Status: Constitutional monarchy in northwestern Europe
Population: 10,040,995 (2018 estimate)
Area: 173,860 square miles
Currency: 100 øre = 1 krona ($1 US = 9.07 Swedish Kronor)
Sweden, a sparsely populated agrarian land, had little contact with the rest of Europe until the Viking era. Unlike the Norwegians, who turned their energies to the west, Swedish Vikings expanded eastward into Finland, opening trade routes into Russia, the Ukraine and even Asia. Their loyalty and fighting skills were so highly regarded that Byzantine emperors recruited Swedes for their Varangian Guards.
One of Sweden’s first stamps, an 1855 4-skilling banco light blue Coat of Arms, Scott 2.
The three Scandinavian states were ravaged by the plague prompting them to join together in the Kalmar Union. As this early experiment in Nordic unity became dominated by Denmark, the Swedes resisted. In 1520, the Danish King attempted to subjugate the rebellious Swedish nobles forcefully, resulting in the “Stockholm Bloodbath.” This helped to unify Sweden under Gustav Vasa, who defeated the Danes and declared an independent Sweden in 1523. As Gustav I, he freed Sweden from foreign domination, joined the Reformation, reorganized the military and introduced political reforms.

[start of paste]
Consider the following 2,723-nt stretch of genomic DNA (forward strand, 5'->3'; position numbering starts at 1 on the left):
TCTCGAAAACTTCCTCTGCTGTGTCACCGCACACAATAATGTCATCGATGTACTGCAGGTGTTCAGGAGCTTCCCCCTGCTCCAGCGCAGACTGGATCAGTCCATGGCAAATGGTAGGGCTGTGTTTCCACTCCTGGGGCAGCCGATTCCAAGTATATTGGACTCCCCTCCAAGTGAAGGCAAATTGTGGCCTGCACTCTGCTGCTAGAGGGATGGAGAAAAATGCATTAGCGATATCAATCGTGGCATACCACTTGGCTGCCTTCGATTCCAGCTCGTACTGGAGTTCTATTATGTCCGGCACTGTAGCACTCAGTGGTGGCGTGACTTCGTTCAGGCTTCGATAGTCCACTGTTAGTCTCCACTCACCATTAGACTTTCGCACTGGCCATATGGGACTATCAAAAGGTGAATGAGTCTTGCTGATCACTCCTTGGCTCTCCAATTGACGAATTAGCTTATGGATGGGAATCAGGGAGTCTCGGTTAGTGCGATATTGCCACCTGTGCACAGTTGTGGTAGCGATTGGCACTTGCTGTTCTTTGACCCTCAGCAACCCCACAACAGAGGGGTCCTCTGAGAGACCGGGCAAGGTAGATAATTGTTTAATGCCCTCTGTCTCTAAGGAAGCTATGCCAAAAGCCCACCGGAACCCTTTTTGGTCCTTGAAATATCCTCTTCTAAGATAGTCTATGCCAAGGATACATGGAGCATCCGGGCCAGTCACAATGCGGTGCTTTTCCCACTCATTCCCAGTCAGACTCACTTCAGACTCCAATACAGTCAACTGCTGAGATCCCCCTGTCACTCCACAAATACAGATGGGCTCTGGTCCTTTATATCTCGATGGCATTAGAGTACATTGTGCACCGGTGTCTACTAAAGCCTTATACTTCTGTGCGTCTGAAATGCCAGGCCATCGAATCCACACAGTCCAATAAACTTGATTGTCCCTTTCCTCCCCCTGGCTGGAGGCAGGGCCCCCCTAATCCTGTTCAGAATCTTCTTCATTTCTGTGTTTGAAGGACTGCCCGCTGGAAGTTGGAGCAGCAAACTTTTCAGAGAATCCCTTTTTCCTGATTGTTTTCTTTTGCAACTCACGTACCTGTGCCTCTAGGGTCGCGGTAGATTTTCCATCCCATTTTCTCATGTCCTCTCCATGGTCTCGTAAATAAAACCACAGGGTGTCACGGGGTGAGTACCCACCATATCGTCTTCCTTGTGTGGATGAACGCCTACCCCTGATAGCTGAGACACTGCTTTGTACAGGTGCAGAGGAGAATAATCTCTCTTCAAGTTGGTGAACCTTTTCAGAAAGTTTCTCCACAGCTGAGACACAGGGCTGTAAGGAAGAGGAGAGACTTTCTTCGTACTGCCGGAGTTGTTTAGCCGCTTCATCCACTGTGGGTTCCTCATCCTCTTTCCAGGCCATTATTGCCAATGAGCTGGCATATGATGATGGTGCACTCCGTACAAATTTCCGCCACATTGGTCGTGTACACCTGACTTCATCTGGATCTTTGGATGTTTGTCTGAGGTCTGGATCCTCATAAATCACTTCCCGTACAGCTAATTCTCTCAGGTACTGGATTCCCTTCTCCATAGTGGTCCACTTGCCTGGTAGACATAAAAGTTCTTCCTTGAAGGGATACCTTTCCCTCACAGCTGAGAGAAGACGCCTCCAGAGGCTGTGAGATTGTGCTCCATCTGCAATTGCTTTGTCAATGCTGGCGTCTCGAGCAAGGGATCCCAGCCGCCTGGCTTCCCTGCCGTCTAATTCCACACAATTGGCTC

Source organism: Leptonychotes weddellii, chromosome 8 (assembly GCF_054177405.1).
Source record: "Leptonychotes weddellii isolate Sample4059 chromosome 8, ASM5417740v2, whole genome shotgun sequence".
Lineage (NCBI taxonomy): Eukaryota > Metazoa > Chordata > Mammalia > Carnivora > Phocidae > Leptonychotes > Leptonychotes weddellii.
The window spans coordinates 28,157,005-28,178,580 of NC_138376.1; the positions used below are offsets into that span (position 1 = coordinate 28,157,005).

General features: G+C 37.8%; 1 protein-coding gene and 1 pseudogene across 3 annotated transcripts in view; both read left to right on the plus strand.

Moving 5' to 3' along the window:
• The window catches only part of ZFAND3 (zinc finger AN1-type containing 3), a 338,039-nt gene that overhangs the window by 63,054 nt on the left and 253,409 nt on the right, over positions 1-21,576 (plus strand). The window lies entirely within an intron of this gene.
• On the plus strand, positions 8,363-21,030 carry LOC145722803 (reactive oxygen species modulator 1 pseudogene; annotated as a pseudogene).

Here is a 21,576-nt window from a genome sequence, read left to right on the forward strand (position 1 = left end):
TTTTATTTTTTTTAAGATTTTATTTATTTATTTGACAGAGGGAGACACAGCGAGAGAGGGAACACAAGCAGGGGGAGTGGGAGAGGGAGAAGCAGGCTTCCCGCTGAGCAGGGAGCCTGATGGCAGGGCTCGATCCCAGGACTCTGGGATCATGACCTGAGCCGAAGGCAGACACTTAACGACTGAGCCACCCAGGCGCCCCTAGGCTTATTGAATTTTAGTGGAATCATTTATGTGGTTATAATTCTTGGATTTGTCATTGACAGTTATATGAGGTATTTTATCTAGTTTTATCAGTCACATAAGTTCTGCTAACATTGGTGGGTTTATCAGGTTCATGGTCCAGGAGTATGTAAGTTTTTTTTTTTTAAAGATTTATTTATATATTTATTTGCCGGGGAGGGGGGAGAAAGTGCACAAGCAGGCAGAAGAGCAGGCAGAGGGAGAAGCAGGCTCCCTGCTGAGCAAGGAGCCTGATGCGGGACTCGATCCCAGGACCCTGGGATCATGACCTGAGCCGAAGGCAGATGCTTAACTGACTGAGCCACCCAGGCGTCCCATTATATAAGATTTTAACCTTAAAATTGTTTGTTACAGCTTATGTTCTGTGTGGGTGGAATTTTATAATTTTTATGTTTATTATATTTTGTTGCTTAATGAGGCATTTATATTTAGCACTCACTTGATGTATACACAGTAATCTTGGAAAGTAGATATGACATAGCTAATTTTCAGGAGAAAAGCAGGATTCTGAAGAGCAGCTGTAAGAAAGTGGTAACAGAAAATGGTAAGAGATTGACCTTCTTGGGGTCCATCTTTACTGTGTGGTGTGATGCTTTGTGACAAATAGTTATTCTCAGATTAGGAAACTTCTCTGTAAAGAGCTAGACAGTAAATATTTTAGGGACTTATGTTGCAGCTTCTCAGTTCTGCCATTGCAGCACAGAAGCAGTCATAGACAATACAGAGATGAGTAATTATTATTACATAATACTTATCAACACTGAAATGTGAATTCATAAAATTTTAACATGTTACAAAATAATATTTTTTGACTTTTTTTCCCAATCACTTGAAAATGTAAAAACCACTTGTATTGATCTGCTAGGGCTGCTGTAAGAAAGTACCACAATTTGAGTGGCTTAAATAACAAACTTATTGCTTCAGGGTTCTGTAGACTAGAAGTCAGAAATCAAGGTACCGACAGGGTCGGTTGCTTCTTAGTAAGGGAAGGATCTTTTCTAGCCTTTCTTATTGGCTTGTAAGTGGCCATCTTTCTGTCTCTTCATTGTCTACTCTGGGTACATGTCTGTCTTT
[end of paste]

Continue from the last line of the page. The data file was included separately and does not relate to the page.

King Oscar II appears on an 1891 10-øre stamp, Scott 58.
By the middle of the 17th century, Sweden had become a major power controlling much of northern Europe with colonies in Africa and America—a role its limited resources could not sustain. In 1809, the Russians – with Napoleon’s encouragement – seized Sweden’s eastern provinces, including Finland. After Napoleon’s defeat, the Allies placed an unwilling Norway in a union with Sweden, which lasted until 1905. The Swedes adopted a policy of neutrality throughout the 20th century.
In 1925 a Lion guarded the Arms of Sweden on this 10ø stamp, Scott 119.
Among Vasa’s reforms was an unsuccessful attempt at a postal service. This first effort, limited to Official correspondence, placed a heavy burden on farmers who had to provide horses and lodging for mail carriers. In 1636, a new attempt was successful despite strong opposition from farmers. By 1648, there were 28 post offices. Although recommended as early as 1828, its first stamps came to Sweden in 1855, when Parliament introduced the “average postal rate” of 4 skilling. Five values depicted the Swedish coat of arms, followed in 1885 by the king’s image. A local postal service operated in Stockholm after 1838, and a new service in 1856 issued two stamps, but merged with the national service in 1862.
Influential statesman Axel Oxenstierna appears on a 1936 5ø stamp, Scott 251, for the 300th anniversary of Swedish Postal Service.
The government postal agency was privatized in 1994 and service was deregulated to authorize private postal services. More than 100 local mail services that followed often issued their own postage stamps, but many of these services have been short-lived.
This 1927 Stockholm-USA Consular Service cover is franked with a 1925 King Gustav V coil stamp, Scott 175.
In 2009, the Swedish postal service merged with its Danish equivalent in a holding company jointly owned by the two governments. Today traditional post offices are being replaced by “postal service points” in grocery stores and gas stations.